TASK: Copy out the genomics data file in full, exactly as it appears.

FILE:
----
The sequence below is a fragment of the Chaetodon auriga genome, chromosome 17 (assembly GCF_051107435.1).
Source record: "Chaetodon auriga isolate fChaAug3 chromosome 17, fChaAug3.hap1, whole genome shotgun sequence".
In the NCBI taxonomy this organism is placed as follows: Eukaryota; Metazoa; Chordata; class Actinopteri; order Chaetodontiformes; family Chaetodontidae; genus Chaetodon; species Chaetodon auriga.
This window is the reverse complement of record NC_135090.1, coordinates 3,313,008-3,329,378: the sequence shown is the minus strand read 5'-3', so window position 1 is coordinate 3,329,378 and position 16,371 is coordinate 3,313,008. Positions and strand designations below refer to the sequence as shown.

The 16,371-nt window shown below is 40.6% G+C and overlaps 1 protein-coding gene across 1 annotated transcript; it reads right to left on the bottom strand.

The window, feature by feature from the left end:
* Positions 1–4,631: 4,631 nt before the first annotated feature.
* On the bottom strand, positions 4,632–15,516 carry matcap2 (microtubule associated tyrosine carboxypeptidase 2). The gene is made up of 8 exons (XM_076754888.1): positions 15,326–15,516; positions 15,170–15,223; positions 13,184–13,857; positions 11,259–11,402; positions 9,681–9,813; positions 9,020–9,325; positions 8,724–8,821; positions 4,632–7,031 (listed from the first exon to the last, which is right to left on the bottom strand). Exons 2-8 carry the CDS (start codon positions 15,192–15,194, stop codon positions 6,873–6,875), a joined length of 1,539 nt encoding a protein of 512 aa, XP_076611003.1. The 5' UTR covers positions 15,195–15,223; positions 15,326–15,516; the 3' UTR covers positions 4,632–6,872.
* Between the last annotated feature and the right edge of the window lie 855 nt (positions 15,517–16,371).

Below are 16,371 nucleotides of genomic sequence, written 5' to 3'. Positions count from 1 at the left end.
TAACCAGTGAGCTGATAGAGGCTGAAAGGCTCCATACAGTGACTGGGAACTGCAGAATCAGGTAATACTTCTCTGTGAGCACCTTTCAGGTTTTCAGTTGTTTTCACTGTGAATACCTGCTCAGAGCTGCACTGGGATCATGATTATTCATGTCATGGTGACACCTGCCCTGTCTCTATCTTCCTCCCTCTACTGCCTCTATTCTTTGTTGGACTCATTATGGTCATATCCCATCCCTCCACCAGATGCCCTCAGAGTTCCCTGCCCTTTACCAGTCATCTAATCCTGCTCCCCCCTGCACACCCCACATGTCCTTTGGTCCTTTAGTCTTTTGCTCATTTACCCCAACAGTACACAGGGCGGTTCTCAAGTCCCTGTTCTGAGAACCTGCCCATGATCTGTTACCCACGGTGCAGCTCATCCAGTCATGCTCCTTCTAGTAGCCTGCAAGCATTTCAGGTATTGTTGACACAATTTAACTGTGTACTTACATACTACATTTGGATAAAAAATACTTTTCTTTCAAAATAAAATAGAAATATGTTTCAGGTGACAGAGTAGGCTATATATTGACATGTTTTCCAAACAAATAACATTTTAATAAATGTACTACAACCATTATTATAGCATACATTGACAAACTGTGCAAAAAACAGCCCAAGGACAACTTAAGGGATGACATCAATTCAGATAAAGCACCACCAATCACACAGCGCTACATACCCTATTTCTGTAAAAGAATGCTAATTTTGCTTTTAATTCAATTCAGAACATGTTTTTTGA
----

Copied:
The sequence below is a fragment of the Chaetodon auriga genome, chromosome 17 (assembly GCF_051107435.1).
Source record: "Chaetodon auriga isolate fChaAug3 chromosome 17, fChaAug3.hap1, whole genome shotgun sequence".
In the NCBI taxonomy this organism is placed as follows: Eukaryota; Metazoa; Chordata; class Actinopteri; order Chaetodontiformes; family Chaetodontidae; genus Chaetodon; species Chaetodon auriga.
This window is the reverse complement of record NC_135090.1, coordinates 3,313,008-3,329,378: the sequence shown is the minus strand read 5'-3', so window position 1 is coordinate 3,329,378 and position 16,371 is coordinate 3,313,008. Positions and strand designations below refer to the sequence as shown.

The 16,371-nt window shown below is 40.6% G+C and overlaps 1 protein-coding gene across 1 annotated transcript; it reads right to left on the bottom strand.

The window, feature by feature from the left end:
* Positions 1–4,631: 4,631 nt before the first annotated feature.
* On the bottom strand, positions 4,632–15,516 carry matcap2 (microtubule associated tyrosine carboxypeptidase 2). The gene is made up of 8 exons (XM_076754888.1): positions 15,326–15,516; positions 15,170–15,223; positions 13,184–13,857; positions 11,259–11,402; positions 9,681–9,813; positions 9,020–9,325; positions 8,724–8,821; positions 4,632–7,031 (listed from the first exon to the last, which is right to left on the bottom strand). Exons 2-8 carry the CDS (start codon positions 15,192–15,194, stop codon positions 6,873–6,875), a joined length of 1,539 nt encoding a protein of 512 aa, XP_076611003.1. The 5' UTR covers positions 15,195–15,223; positions 15,326–15,516; the 3' UTR covers positions 4,632–6,872.
* Between the last annotated feature and the right edge of the window lie 855 nt (positions 15,517–16,371).

Below are 16,371 nucleotides of genomic sequence, written 5' to 3'. Positions count from 1 at the left end.
TAACCAGTGAGCTGATAGAGGCTGAAAGGCTCCATACAGTGACTGGGAACTGCAGAATCAGGTAATACTTCTCTGTGAGCACCTTTCAGGTTTTCAGTTGTTTTCACTGTGAATACCTGCTCAGAGCTGCACTGGGATCATGATTATTCATGTCATGGTGACACCTGCCCTGTCTCTATCTTCCTCCCTCTACTGCCTCTATTCTTTGTTGGACTCATTATGGTCATATCCCATCCCTCCACCAGATGCCCTCAGAGTTCCCTGCCCTTTACCAGTCATCTAATCCTGCTCCCCCCTGCACACCCCACATGTCCTTTGGTCCTTTAGTCTTTTGCTCATTTACCCCAACAGTACACAGGGCGGTTCTCAAGTCCCTGTTCTGAGAACCTGCCCATGATCTGTTACCCACGGTGCAGCTCATCCAGTCATGCTCCTTCTAGTAGCCTGCAAGCATTTCAGGTATTGTTGACACAATTTAACTGTGTACTTACATACTACATTTGGATAAAAAATACTTTTCTTTCAAAATAAAATAGAAATATGTTTCAGGTGACAGAGTAGGCTATATATTGACATGTTTTCCAAACAAATAACATTTTAATAAATGTACTACAACCATTATTATAGCATACATTGACAAACTGTGCAAAAAACAGCCCAAGGACAACTTAAGGGATGACATCAATTCAGATAAAGCACCACCAATCACACAGCGCTACATACCCTATTTCTGTAAAAGAATGCTAATTTTGCTTTTAATTCAATTCAGAACATGTTTTTTGA